Three new rodents from lava beds of southern New Mexico
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Three new rodents from lava beds of southern New Mexico by Seth Bertram Benson

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Published by University of California Press in Berkeley, Calif .
Written in English

Subjects:

  • Rodents -- New Mexico

Book details:

Edition Notes

Other titlesThree new rodents from southern New Mexico
Statementby Seth B. Benson.
SeriesUniversity of California publications in zoology -- v. 38, no. 5
ContributionsUniversity of California, Berkeley. Museum of Vertebrate Zoology
Classifications
LC ClassificationsQL1 .C15 vol.38, no.5
The Physical Object
PaginationP. [335]-344, [2] leaves of plates :
Number of Pages344
ID Numbers
Open LibraryOL19090184M

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Three New Rodents from Lava Beds of Southern New Mexico, , University of California Publications in Zoology, 38 (5): pages and 2 plates. [S. B. Benson] on . Three New Rodents from Lava Beds of Southern New Mexico [S. Benson, 2 b & w Plates] on *FREE* shipping on qualifying : S. Benson.   New Mexico Lava Beds Along I The first two photos show the McCarty’s Lava flow beside Rt. (historic Rt. 66) about 4 miles east-southeast of I exit 89 between Grants and McCarty’s, New Mexico. S. B. Benson, Three new rodents from lava beds of southern New Mexico. Berkeley, CA: University of California Pres, Berkeley, CA: University of California Pres, C. Adams, Three ranches west: a true story of John S. Chisum, the cowman who opened the west for the cattle trade.

Rumors had spread that the Modocs were in a part of the lava beds located on the south shore of Tule Lake, a strongpoint as yet unnamed but which would soon be known as Captain Jack's Stronghold. It was also believed, correctly, that the Indians had made themselves self-sufficient by acquiring a herd of cattle as a source of food. Three New Rodents from Lava Beds of Southern New Mexico. University of California Press, , University of California Publications in Zoology, 38 (5): pages and 2 plates. Printed wraps, previous owners name, other minor signs of use and age, very good condition. $ As skeleton-happy New Mexicans know, honoring departed souls is not some eerie voyage into the macabre—in fact, it’s an annual cause for celebration. From the somber to the festive, El Día de los Muertos—the Day of the Dead—is an occasion for descendants to . Gardner’s book doesn’t explore those questions, which deserve our era’s critical eye. His fast pace and comprehensive research, though, carry readers into a brief and memorable period of history, with pointy-toed boots firmly planted in New Mexico’s cowboy story. HIKING TO HISTORY A Guide to Off-Road New Mexico Historic Sites (UNM Press.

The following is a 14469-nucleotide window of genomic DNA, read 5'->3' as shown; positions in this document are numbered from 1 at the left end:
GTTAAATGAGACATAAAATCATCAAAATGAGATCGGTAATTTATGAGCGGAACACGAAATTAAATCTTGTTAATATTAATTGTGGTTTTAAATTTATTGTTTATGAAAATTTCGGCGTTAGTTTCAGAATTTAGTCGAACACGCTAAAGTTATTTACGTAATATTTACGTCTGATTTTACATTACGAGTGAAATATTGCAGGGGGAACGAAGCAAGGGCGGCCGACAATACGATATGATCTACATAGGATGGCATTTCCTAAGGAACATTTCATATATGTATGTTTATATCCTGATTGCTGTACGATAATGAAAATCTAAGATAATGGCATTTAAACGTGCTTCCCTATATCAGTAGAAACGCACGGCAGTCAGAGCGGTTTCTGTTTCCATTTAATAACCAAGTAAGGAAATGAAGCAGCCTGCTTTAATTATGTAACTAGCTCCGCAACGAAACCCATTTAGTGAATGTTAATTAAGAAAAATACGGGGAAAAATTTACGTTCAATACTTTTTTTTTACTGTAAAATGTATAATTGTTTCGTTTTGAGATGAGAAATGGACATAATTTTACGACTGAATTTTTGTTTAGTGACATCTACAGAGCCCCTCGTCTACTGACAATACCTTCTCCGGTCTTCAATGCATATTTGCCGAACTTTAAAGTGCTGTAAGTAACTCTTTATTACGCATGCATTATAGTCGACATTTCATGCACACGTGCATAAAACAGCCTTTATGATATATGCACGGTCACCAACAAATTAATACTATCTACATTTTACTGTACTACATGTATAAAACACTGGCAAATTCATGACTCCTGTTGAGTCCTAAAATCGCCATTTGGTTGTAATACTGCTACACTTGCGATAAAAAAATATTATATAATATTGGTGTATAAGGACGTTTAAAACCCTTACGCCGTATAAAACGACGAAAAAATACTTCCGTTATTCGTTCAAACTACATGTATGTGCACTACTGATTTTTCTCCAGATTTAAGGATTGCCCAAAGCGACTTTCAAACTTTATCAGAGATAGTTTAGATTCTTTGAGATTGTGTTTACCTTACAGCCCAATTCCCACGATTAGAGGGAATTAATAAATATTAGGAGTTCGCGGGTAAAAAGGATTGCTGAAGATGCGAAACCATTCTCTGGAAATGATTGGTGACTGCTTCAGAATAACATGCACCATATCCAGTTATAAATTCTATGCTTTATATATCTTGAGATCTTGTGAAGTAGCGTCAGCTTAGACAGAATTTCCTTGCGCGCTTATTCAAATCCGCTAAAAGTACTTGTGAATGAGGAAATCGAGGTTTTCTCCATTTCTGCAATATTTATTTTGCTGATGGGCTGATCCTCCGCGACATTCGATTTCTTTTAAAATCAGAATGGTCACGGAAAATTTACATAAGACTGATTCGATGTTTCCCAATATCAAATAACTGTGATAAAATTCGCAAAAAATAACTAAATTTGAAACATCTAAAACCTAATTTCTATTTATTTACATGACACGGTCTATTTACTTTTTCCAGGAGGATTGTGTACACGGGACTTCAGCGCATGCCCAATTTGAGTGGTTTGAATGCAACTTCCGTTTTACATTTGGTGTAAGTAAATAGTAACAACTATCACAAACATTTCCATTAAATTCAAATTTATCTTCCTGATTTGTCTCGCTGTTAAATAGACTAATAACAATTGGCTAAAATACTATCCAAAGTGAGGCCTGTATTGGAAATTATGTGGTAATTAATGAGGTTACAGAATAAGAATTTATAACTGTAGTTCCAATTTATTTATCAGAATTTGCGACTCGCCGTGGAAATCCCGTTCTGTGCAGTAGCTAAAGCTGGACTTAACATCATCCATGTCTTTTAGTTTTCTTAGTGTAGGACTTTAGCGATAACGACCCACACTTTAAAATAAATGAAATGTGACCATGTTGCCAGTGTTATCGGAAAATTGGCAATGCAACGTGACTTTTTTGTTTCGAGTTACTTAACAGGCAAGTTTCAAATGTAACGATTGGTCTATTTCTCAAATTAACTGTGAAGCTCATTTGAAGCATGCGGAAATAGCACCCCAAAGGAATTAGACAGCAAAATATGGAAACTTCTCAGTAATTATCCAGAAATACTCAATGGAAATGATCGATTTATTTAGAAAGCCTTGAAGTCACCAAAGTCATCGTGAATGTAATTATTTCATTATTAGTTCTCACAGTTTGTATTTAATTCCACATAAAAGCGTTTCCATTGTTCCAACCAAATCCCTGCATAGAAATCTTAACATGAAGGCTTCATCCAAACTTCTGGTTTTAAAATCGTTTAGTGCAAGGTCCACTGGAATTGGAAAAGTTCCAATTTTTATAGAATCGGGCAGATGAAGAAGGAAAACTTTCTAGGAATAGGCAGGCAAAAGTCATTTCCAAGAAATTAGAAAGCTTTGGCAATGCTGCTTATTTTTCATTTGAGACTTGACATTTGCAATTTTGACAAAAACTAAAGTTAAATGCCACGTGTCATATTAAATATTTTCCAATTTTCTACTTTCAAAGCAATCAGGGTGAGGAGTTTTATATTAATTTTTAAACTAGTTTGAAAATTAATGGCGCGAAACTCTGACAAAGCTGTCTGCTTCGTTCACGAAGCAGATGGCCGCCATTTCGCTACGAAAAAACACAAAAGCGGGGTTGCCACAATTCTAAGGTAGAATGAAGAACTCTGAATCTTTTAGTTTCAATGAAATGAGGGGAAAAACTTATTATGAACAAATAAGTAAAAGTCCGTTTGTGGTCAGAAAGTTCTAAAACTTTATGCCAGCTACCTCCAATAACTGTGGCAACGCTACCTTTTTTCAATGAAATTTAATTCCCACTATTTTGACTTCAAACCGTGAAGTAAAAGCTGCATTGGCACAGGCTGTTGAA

New Mexico by J. K. Frey (, Museum of Texas Tech University Occasional Papers Number ). It comprises all native and non-native species of mammals that occur, or recently occurred, in New Mexico. Scientific and common names generally follow Mammal Species of the World by D. E. Wilson and D. M. Reeder (, John Hopkins University Press). McLeod, Kenneth. Typescript of an interview taped at Lava Beds NM, November McLeod was a long-time resident of the Klamath Falls area. His grandparents were forced to flee their ranch at the beginning of the Modoc War. Were Mr. Mcleod still alive he would undoubtedly enjoy the controversy arising from some of his opinions concerning the war. tails, ring-tails, and mule deer. On the lava beds of southern New Mexico, it occurs with rock squirrels, gray-footed chip- munks, rock pocket mice, deer mice, spotted skunks, coyotes, and bobcats. In Mexico, A. interpres is an important food source for predators, including humans, because it . The white-throated woodrat, Neotoma albigula albigula Hartley, and the southern plains woodrat, Neotoma micropus canescens J.A. Allen, have sympatric ranges in New Mexico and Texas (Hall and Kelson, ). However, the literature on the two species indicates general habitat segregation, both in New Mexico and in Texas.